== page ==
Solemnity of the Nativity of John the Baptist
Cycle B – June 24, 2018
Saint Mary Parish, Pylesville 8:00am
Saint Matthew Parish, Baltimore 11:00am
Seven years ago, my nephew Mark and his wife Augusta were preparing for the birth of twins – a boy and a girl.
Mark and Augusta gave a lot of thought to the names for these children. In the end, they decided to name the little girl Matilda Lynn – Matilda after Augusta’s aunt, and Lynn after Mark’s mother.
They named the little boy George Franklin, George after both Mark’s and Augusta’s grandfathers, and Franklin after Augusta’s uncle. So, with these names, they connected these children with family members who meant a great deal to them.
I imagine that many of you have done this. Naming your children is an opportunity to connect them with loved ones or with favorite saints or with people in our cultural heritage.
Or it is an opportunity to select a completely new name and make your child very special in that way. Naming children is a wonderful opportunity.
We hear about the naming of a child in today’s gospel.
The Jewish custom in Jesus’ day allowed neighbors to have a say in the naming. That sounds strange to us, but to them a new child was seen as a gift for both the family and the entire village.
Their custom also dictated that the first son would be named after the father. So, it is natural that the villagers in today’s gospel expect this little boy to be named after his father Zechariah.
What they don’t know is that an angel has told Elizabeth and Zechariah that their son is to be named John. Apparently, God sees this child as special and this gets expressed in a special name.
Conclusion 1: Call by Names
One conclusion that I draw from this is the importance of using the name of those we are speaking to or speaking about.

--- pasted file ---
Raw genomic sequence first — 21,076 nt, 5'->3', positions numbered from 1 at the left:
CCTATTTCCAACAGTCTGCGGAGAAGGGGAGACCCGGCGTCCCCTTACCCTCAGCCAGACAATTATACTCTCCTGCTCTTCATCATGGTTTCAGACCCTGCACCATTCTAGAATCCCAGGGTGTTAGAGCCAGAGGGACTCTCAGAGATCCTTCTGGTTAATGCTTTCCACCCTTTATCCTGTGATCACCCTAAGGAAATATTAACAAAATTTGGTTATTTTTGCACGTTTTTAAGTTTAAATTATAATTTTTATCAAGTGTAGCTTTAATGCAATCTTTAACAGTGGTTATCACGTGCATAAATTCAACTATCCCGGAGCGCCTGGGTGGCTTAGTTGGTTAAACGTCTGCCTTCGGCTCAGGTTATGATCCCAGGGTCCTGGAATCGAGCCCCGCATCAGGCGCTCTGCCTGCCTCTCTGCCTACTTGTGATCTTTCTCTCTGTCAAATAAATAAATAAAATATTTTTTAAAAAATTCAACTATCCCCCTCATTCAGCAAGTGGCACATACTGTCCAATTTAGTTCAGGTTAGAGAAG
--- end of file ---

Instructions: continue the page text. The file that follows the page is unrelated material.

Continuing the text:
This may sound like a no-brainer, an obvious statement. Maybe it is, but I think it may be timely to be reminded of basics like this.
So, we call others by their name: James, Meghan, Sharon, Gregory – using the first or given name whenever that is possible and appropriate. Making an effort to learn the name of another person, maybe a server at a restaurant or a clerk at the supermarket, our trying to know the name and then using it shows respect.
It is a basic way of recognizing the uniqueness of another person. It is a way of saying that they are special.
I find today’s first reading very valuable on this point. Isaiah senses that God called him from even before his birth.
He says: “The Lord called me from birth, from my mother’s womb he gave me my name.”This is a beautiful statement of our life and personhood and of our relationship with God even before our birth.
Of course, usually our parents give us our name, but I would say that they do this on behalf of God. In other words, God names us through the thoughtful and caring naming by our parents.
This naming makes us, like Isaiah, special, unique persons. That’s why I say it is important to address others by their name whenever that is possible and appropriate.
Conclusion 2: Don’t Call Names
The other conclusion I want to draw today is that we should not call others names.
This again may sound like an obvious statement, but I think it is timely to be refreshed on this basic principle. Now, I am not thinking of affectionate nicknames that family members or close friends might give to one another.
I am talking about diminishing names, put-down names. This was an important lesson that my parents really tried to drill into us.
Mom and Dad really got on us if we called somebody “Fatso”or “Loser”or “Dumbbell”or the N-word. They simply forbade us to call other people names.
On a human level, calling other people names is immature behavior. And on a spiritual level, it is simply disrespectful.
So, we need to avoid name-calling and we need to respect the life, the dignity, and the personhood of others – no matter what. We need to remember that, like us, they “are called by God from birth and given a name from their mother’s womb.”